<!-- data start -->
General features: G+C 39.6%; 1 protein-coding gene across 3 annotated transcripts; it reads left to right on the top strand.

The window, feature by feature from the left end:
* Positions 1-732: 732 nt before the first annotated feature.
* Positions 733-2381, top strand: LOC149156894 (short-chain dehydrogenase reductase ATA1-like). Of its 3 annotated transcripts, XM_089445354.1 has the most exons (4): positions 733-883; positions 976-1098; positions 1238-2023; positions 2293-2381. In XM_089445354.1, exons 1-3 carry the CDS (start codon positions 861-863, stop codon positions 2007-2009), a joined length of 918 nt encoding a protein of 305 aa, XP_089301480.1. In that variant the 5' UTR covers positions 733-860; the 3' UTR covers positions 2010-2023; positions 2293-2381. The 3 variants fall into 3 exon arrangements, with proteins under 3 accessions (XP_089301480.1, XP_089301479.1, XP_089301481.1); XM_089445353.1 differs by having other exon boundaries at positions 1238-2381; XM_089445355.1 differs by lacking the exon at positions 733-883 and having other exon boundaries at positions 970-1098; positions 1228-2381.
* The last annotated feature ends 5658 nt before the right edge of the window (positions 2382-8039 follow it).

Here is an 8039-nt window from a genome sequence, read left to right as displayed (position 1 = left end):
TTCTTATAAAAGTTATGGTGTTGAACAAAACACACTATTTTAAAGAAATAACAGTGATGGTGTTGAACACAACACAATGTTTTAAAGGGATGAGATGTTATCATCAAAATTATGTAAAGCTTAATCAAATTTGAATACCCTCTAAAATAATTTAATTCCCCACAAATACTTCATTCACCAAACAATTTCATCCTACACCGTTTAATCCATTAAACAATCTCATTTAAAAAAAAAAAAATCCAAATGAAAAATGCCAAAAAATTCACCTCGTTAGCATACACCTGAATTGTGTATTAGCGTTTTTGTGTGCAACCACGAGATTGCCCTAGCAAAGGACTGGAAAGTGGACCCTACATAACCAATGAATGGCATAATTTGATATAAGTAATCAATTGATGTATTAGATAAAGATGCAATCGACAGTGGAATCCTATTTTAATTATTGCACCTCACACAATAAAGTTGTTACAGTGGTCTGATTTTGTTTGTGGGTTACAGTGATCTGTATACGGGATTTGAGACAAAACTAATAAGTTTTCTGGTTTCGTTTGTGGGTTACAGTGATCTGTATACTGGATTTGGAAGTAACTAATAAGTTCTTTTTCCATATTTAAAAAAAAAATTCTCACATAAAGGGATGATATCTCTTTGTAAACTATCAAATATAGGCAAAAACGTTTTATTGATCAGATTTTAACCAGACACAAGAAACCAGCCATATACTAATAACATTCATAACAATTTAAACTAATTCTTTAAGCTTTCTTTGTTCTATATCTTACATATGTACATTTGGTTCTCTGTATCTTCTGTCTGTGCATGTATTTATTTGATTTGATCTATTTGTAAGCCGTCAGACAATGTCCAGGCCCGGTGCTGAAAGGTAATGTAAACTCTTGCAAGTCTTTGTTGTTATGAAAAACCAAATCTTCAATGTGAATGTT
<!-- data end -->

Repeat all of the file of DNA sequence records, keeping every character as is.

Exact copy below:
General features: G+C 39.6%; 1 protein-coding gene across 3 annotated transcripts; it reads left to right on the top strand.

The window, feature by feature from the left end:
* Positions 1-732: 732 nt before the first annotated feature.
* Positions 733-2381, top strand: LOC149156894 (short-chain dehydrogenase reductase ATA1-like). Of its 3 annotated transcripts, XM_089445354.1 has the most exons (4): positions 733-883; positions 976-1098; positions 1238-2023; positions 2293-2381. In XM_089445354.1, exons 1-3 carry the CDS (start codon positions 861-863, stop codon positions 2007-2009), a joined length of 918 nt encoding a protein of 305 aa, XP_089301480.1. In that variant the 5' UTR covers positions 733-860; the 3' UTR covers positions 2010-2023; positions 2293-2381. The 3 variants fall into 3 exon arrangements, with proteins under 3 accessions (XP_089301480.1, XP_089301479.1, XP_089301481.1); XM_089445353.1 differs by having other exon boundaries at positions 1238-2381; XM_089445355.1 differs by lacking the exon at positions 733-883 and having other exon boundaries at positions 970-1098; positions 1228-2381.
* The last annotated feature ends 5658 nt before the right edge of the window (positions 2382-8039 follow it).

Here is an 8039-nt window from a genome sequence, read left to right as displayed (position 1 = left end):
TTCTTATAAAAGTTATGGTGTTGAACAAAACACACTATTTTAAAGAAATAACAGTGATGGTGTTGAACACAACACAATGTTTTAAAGGGATGAGATGTTATCATCAAAATTATGTAAAGCTTAATCAAATTTGAATACCCTCTAAAATAATTTAATTCCCCACAAATACTTCATTCACCAAACAATTTCATCCTACACCGTTTAATCCATTAAACAATCTCATTTAAAAAAAAAAAAATCCAAATGAAAAATGCCAAAAAATTCACCTCGTTAGCATACACCTGAATTGTGTATTAGCGTTTTTGTGTGCAACCACGAGATTGCCCTAGCAAAGGACTGGAAAGTGGACCCTACATAACCAATGAATGGCATAATTTGATATAAGTAATCAATTGATGTATTAGATAAAGATGCAATCGACAGTGGAATCCTATTTTAATTATTGCACCTCACACAATAAAGTTGTTACAGTGGTCTGATTTTGTTTGTGGGTTACAGTGATCTGTATACGGGATTTGAGACAAAACTAATAAGTTTTCTGGTTTCGTTTGTGGGTTACAGTGATCTGTATACTGGATTTGGAAGTAACTAATAAGTTCTTTTTCCATATTTAAAAAAAAAATTCTCACATAAAGGGATGATATCTCTTTGTAAACTATCAAATATAGGCAAAAACGTTTTATTGATCAGATTTTAACCAGACACAAGAAACCAGCCATATACTAATAACATTCATAACAATTTAAACTAATTCTTTAAGCTTTCTTTGTTCTATATCTTACATATGTACATTTGGTTCTCTGTATCTTCTGTCTGTGCATGTATTTATTTGATTTGATCTATTTGTAAGCCGTCAGACAATGTCCAGGCCCGGTGCTGAAAGGTAATGTAAACTCTTGCAAGTCTTTGTTGTTATGAAAAACCAAATCTTCAATGTGAATGTT